The menu (a photocopied sheet of paper — rolled up and cinched in a napkin holder — that frustratingly curls up on itself as you try to read it), lists many dishes by their German names, so a deeper read is required, unless you already know words like Kassler Rippchen and Schlemmertopf “Weiskirchen.” A few of the dishes are translated parenthetically, like “Wurstküche (Sausage Kitchen).” Many are not.
The Wurstküche ($15 for 3 sausages) is where we began our meal. What better litmus test for a German restaurant than a triad of sausages: an herb flecked bratwurst, a coarse-ground and smoky mettwurst, and a finely ground knackwurst. Served on a platter with caraway sauerkraut, German potato salad, and grainy mustard, all three sausages were grilled and sliced lengthwise. They were good, but the mettwurst was the favorite, standing out from the common bratwurst and the wiener-like knackwurst
The sausage litmus test was passed. Next we learned that at Winzer Stube, all the entrees are shockingly large. Each comes with a bevy of sides: spätzle, tangy red and / or white cabbage (to cut through the protein and fat), and a choice of potato (our favorite was mashed — we are biased toward cold potato salad with mayo over Winzer Stube’s warm potato salad with vinegar dressing).
The Paprikaschnitzel ($15), a pork cutlet pounded so thin and so wide that it covered the entire plate, was breaded and fried and smothered in a delectably savory sour cream and paprika sauce. Topped with sweet red peppers, the pork was moist and tender, salty and sweet, and the breading retained its crunchiness all the way to the next day’s leftovers.
The Rinder Rouladen ($17) was an order of magnitude tastier than what we expected from the menu’s description. Like a higher-class version of a ham and pickle rollup, the rouladen was two thin, browned but tender steaks, wrapped around dill pickle spears with bacon, onions, and mustard. Covered with brown gravy, this dish was the very pinnacle of comfort food. Caramelized meat, crunchy pickles, a hint of bacon, and the zip of mustard — this dish had it all.
The Ungarischer Goulasch (Hungarian goulash, $14) was an enormous bowl of rich, shimmering stew, thick with sizeable chunks of toothsome beef and pork and abundant bell pepper. Heavily spiced with caraway (a deal breaker for some) and served over spätzle with a dollop of sour cream, this is some serious stick-to-your-ribs fare.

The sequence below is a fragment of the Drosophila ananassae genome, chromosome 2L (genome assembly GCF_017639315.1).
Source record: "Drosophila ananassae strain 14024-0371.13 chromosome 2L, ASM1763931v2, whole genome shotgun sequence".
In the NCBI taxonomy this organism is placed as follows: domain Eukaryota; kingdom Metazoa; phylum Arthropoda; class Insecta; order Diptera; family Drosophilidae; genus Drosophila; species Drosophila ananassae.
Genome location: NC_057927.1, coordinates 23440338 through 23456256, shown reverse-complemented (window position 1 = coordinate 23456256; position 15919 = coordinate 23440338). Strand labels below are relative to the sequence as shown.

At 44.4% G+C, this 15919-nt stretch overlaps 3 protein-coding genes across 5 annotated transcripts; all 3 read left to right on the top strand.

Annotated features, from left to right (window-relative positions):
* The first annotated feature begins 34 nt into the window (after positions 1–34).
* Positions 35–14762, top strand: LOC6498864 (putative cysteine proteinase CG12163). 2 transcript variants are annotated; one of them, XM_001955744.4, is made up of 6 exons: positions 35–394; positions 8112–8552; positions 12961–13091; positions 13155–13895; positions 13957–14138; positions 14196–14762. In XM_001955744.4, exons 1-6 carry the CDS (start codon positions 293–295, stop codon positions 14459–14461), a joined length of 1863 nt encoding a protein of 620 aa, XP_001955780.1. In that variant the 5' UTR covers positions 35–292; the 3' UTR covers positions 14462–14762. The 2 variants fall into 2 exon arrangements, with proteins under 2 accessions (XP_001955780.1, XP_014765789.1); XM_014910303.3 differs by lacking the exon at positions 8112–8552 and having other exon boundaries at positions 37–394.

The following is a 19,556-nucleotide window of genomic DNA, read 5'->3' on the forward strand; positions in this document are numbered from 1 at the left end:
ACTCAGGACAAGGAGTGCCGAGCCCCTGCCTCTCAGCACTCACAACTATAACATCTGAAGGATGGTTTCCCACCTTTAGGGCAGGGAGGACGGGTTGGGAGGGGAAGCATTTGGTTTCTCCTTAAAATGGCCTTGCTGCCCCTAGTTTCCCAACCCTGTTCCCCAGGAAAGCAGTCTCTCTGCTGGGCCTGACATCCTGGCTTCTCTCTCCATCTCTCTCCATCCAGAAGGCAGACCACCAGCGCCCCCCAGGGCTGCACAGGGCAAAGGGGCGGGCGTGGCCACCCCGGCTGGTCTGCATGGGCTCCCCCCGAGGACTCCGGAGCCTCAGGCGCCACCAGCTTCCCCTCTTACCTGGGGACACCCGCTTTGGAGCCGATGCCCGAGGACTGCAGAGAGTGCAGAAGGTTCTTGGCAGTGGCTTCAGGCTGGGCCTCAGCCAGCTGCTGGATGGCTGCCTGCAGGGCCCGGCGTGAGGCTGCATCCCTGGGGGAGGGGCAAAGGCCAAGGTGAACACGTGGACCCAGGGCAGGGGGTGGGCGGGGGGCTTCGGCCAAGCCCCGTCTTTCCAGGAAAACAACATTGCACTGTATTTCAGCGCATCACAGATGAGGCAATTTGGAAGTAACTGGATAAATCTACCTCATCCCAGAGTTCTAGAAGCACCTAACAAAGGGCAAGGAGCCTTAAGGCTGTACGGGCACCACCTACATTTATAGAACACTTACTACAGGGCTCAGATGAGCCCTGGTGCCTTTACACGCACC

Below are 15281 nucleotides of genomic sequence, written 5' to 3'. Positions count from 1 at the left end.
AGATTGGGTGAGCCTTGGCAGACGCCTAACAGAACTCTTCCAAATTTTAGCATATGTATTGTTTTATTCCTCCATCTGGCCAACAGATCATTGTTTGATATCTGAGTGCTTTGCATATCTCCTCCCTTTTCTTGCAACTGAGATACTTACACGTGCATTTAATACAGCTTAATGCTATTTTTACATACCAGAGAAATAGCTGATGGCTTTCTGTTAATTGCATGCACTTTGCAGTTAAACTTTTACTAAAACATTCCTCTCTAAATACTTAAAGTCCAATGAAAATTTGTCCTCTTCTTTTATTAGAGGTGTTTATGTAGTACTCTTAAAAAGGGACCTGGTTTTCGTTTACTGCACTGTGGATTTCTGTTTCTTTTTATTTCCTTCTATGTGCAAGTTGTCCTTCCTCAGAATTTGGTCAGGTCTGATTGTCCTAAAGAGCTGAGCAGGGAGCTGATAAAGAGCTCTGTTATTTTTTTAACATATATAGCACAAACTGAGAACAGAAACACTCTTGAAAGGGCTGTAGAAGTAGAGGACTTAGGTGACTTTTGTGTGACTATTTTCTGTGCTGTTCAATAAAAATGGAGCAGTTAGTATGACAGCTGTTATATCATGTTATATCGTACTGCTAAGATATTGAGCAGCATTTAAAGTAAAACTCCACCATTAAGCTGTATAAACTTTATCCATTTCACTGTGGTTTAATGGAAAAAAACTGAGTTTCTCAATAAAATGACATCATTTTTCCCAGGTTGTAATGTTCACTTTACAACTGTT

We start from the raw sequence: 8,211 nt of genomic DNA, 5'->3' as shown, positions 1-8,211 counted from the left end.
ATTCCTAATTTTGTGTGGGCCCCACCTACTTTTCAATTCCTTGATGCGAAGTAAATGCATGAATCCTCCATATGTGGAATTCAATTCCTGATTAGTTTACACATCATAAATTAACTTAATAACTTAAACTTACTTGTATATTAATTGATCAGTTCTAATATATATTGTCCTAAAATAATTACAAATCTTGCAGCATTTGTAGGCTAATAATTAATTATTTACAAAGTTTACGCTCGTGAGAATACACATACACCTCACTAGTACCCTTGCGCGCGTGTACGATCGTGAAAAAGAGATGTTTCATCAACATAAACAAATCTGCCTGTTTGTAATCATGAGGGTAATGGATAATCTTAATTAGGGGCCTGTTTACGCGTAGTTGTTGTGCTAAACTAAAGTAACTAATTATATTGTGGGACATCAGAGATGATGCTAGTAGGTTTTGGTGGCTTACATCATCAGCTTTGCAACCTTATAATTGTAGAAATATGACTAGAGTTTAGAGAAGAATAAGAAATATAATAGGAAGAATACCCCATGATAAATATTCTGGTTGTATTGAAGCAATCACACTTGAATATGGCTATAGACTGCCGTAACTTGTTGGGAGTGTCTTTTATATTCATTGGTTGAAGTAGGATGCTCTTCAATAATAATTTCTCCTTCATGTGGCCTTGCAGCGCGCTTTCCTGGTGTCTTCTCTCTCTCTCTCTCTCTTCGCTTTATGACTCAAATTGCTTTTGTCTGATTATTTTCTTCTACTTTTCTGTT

With one rich and hearty dish after another, the surprise of the night was the chicken with cranberry and pecan chutney ($15). The chicken breast was grilled with picture-perfect crisscross char lines. The chutney was made from real, sweet and tart cranberries, and it had a great nutty taste and texture. It paired perfectly (if out-of-seasonally) with the chicken.
Winzer Stube serves the kind of food that would be so easy to phone in, but that’s not how they roll, and they say so on the menu. These are mother’s recipes, and indeed everything we ordered had a homemade feel to it. It doesn’t feel like hyperbole when they boast the “most authentic and delicious German food and spirits this side of the Rhine.” The food would by all rights be delicious year round, but we’d recommend Winzer Stube as a destination for the chillier months. Warm summer days are precious in these parts and are ideally spent on picnic blankets eating stone fruits and berries, or at least in restaurants with trendy retrofitted garage doors, hoisted to let in the summer breezes. But when the leaves turn and the winds blow out of the north, Winzer Stube’s food is just what a body and soul needs.
Everything about Winzer Stube, from the small-town-cafe-style service to the outdated tap beer list to the typo-laden, photocopied menu (is that a knockoff Comic Sans font?), was casual. We had the impression that we were surrounded by regulars. The accordion player was all smiles, and so was everyone else. And why shouldn’t we be? We were drinking lager by the liter and eating outstanding homemade German food served in unreasonably large quantities for unreasonably small prices, and when we walked up the stairs after dinner, the sun was still shining on a summer evening.